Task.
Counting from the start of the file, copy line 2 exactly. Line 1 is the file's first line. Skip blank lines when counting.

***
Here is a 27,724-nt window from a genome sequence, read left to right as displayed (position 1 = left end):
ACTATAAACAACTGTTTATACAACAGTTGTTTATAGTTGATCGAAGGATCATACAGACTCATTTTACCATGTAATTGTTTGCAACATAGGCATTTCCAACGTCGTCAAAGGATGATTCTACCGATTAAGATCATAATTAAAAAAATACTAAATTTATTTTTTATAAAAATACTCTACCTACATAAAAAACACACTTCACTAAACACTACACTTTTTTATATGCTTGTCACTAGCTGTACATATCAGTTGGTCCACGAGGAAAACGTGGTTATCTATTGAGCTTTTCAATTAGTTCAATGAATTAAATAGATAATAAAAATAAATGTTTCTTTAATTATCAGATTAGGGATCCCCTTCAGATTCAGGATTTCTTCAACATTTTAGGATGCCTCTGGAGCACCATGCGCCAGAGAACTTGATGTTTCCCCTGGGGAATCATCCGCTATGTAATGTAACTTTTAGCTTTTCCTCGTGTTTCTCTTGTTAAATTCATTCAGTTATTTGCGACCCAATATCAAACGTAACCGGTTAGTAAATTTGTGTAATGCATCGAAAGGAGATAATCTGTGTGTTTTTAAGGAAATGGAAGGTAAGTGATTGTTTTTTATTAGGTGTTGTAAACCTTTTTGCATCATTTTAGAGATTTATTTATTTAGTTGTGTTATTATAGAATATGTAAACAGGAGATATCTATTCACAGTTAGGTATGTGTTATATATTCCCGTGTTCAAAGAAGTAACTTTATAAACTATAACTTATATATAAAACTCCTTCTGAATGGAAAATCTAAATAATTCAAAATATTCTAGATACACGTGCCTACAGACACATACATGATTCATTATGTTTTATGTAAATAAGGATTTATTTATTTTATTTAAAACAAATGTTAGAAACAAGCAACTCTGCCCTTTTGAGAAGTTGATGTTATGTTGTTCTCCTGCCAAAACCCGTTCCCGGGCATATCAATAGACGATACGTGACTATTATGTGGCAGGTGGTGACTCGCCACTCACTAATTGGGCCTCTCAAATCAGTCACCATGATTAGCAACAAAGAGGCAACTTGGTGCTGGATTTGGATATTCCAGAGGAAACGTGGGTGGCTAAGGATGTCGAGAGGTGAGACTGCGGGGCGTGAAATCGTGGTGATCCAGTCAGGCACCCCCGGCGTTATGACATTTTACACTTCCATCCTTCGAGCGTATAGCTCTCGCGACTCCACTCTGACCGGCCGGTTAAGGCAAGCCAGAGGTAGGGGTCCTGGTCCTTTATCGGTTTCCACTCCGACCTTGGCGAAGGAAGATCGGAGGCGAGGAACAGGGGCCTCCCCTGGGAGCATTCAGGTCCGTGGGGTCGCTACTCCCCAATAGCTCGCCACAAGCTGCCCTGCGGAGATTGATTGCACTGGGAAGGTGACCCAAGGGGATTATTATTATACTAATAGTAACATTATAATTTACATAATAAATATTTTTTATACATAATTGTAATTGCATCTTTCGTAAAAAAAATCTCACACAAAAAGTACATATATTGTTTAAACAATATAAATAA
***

ACTATAAACAACTGTTTATACAACAGTTGTTTATAGTTGATCGAAGGATCATACAGACTCATTTTACCATGTAATTGTTTGCAACATAGGCATTTCCAACGTCGTCAAAGGATGATTCTACCGATTAAGATCATAATTAAAAAAATACTAAATTTATTTTTTATAAAAATACTCTACCTACATAAAAAACACACTTCACTAAACACTACACTTTTTTATATGCTTGTCACTAGCTGTACATATCAGTTGGTCCACGAGGAAAACGTGGTTATCTATTGAGCTTTTCAATTAGTTCAATGAATTAAATAGATAATAAAAATAAATGTTTCTTTAATTATCAGATTAGGGATCCCCTTCAGATTCAGGATTTCTTCAACATTTTAGGATGCCTCTGGAGCACCATGCGCCAGAGAACTTGATGTTTCCCCTGGGGAATCATCCGCTATGTAATGTAACTTTTAGCTTTTCCTCGTGTTTCTCTTGTTAAATTCATTCAGTTATTTGCGACCCAATATCAAACGTAACCGGTTAGTAAATTTGTGTAATGCATCGAAAGGAGATAATCTGTGTGTTTTTAAGGAAATGGAAGGTAAGTGATTGTTTTTTATTAGGTGTTGTAAACCTTTTTGCATCATTTTAGAGATTTATTTATTTAGTTGTGTTATTATAGAATATGTAAACAGGAGATATCTATTCACAGTTAGGTATGTGTTATATATTCCCGTGTTCAAAGAAGTAACTTTATAAACTATAACTTATATATAAAACTCCTTCTGAATGGAAAATCTAAATAATTCAAAATATTCTAGATACACGTGCCTACAGACACATACATGATTCATTATGTTTTATGTAAATAAGGATTTATTTATTTTATTTAAAACAAATGTTAGAAACAAGCAACTCTGCCCTTTTGAGAAGTTGATGTTATGTTGTTCTCCTGCCAAAACCCGTTCCCGGGCATATCAATAGACGATACGTGACTATTATGTGGCAGGTGGTGACTCGCCACTCACTAATTGGGCCTCTCAAATCAGTCACCATGATTAGCAACAAAGAGGCAACTTGGTGCTGGATTTGGATATTCCAGAGGAAACGTGGGTGGCTAAGGATGTCGAGAGGTGAGACTGCGGGGCGTGAAATCGTGGTGATCCAGTCAGGCACCCCCGGCGTTATGACATTTTACACTTCCATCCTTCGAGCGTATAGCTCTCGCGACTCCACTCTGACCGGCCGGTTAAGGCAAGCCAGAGGTAGGGGTCCTGGTCCTTTATCGGTTTCCACTCCGACCTTGGCGAAGGAAGATCGGAGGCGAGGAACAGGGGCCTCCCCTGGGAGCATTCAGGTCCGTGGGGTCGCTACTCCCCAATAGCTCGCCACAAGCTGCCCTGCGGAGATTGATTGCACTGGGAAGGTGACCCAAGGGGATTATTATTATACTAATAGTAACATTATAATTTACATAATAAATATTTTTTATACATAATTGTAATTGCATCTTTCGTAAAAAAAATCTCACACAAAAAGTACATATATTGTTTAAACAATATAAATAA